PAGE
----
Sanremo, Italy - Day two of the Dragon 90th Anniversary Regatta powered by Paul & Shark brought beautiful hot sunshine and racing at last for the 150 strong fleet, who had been held ashore on day one due to strong winds and rough seas. The starts were initially postponed for a little over two hours to allow the wind to build, but by mid-afternoon a delightful 6-7 knots had filled in from the south east quadrant, enabling the Yacht Club Sanremo's Race Committee to run two excellent qualifying series races.
The fleet has been split into two groups for the qualifiers, with each group racing on its own dedicated windward leeward course. The light airs gave the tacticians and trimmers a good work out as they tried to pick the best lanes and constantly change gears to maintain maximum speed. Consistency was hard to find though and by the end of the day four different race winners had been identified.
First blood in Group A went to Anatoly Loginov sailing RUS27 'Annapurna' with Ivan Bradbury's beautiful wooden classic GBR375 'Blue Haze', built in 1959 by Pedersen and Theusen, second and Philipp Ocker's GER1135 'Birscherl' third. Race two was won by Charlotte Ten Wolde in NED435 'Olinghi', with Helmut Muller's GER810 'Zille' second and Joergen Schoenherr in DEN411 'African Queen' third. Overall however, the most consistent Group A performers were long standing International Dragon circuit supporters Mike & Monique Hayles' GBR764 'Naiad', and Jeroen Leenen's UAE58 'Desert', who both ended the day on 14 points. Alexander Ezhkov's RUS2 'Alisa' lies third with Bradbury fourth.
The third day of the regatta will feature the special Dragon 90th Anniversary Race in which both fleets will come together for a massed start. A special course has been set for the race which it is hoped will get underway at 11.00. The Anniversary Race will be followed by a series of special races for Lady helms, Classic Dragons, Junior crews, Masters crews and the Champion of Champions. To qualify for the Champions race, helms must be medallists from the Olympics, World and European Championships and World Cups in any class and the Dragon Gold Cup. Series racing will commence again on Thursday 10th October and the regatta will conclude on Friday 11th October.
World Sailing awards The Ocean Race with Special Event status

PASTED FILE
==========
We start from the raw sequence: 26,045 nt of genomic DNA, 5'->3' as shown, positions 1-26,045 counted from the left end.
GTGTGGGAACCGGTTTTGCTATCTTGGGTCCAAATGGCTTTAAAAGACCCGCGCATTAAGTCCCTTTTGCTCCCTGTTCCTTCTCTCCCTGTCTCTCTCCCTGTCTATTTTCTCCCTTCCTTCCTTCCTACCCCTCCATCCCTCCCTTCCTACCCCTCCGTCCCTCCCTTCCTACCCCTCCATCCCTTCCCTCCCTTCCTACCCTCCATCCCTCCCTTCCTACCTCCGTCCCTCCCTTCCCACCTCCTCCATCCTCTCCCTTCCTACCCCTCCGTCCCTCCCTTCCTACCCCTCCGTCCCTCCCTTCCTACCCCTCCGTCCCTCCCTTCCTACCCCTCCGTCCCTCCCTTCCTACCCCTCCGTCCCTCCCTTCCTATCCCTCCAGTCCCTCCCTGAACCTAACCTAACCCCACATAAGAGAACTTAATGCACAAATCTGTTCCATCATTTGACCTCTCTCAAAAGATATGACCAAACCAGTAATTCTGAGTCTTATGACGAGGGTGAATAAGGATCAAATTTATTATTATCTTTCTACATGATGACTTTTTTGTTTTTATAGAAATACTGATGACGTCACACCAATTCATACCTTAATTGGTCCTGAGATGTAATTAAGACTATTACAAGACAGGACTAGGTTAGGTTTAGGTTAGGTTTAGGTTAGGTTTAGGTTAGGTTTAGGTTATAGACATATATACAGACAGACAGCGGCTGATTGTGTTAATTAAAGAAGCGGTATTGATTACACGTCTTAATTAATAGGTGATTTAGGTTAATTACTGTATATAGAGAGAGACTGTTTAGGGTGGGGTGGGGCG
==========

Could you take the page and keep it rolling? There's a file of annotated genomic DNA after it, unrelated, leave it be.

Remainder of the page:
World Sailing is pleased to announce that the 2021-22 and 2025-26 editions of The Ocean Race, the global sailing event that is the toughest test of a team in sport, have received World Sailing Special Event status.
Special Event status ensures that World Sailing, the world governing body of the sport, formally recognises and sanctions the event.
The Ocean Race 2021-22 will see two classes of boats competing for the first time in 25 years: the high-tech, foiling IMOCA 60 class, along with the one-design VO65 fleet that produced record-breaking performances and such compelling and close competition in the last edition.
The Ocean Race is scheduled to start from its home port in Alicante, Spain in Q4 of 2021 and finish in Genoa, Italy in the early summer of 2022. The host city procurement process for the next edition is coming to a conclusion with the sailing hotspots of Aarhus, Denmark and The Hague in The Netherlands already confirmed as host cities, along with Cabo Verde, which will be the first West African stop in the history of the Race.
The next two editions of The Ocean Race will be held under World Sailing's Racing Rules of Sailing and Regulations, with World Sailing administering the anti-doping rules and supporting the World Sailing Race Officials overseeing the event. Furthermore, World Sailing will support The Ocean Race with promotional and marketing activities.
The Ocean Race is one of six sanctioned World Sailing Special Events, and the exclusive team-based around the world race. Other events currently include SailGP, World Match Racing Tour, PWA World Tour, Star Sailors League and the Global Kitesports Association's freestyle world tours. -- Daniel Smith - World Sailing
Argo, Maserati, PowerPlay set for 2020 RORC Caribbean 600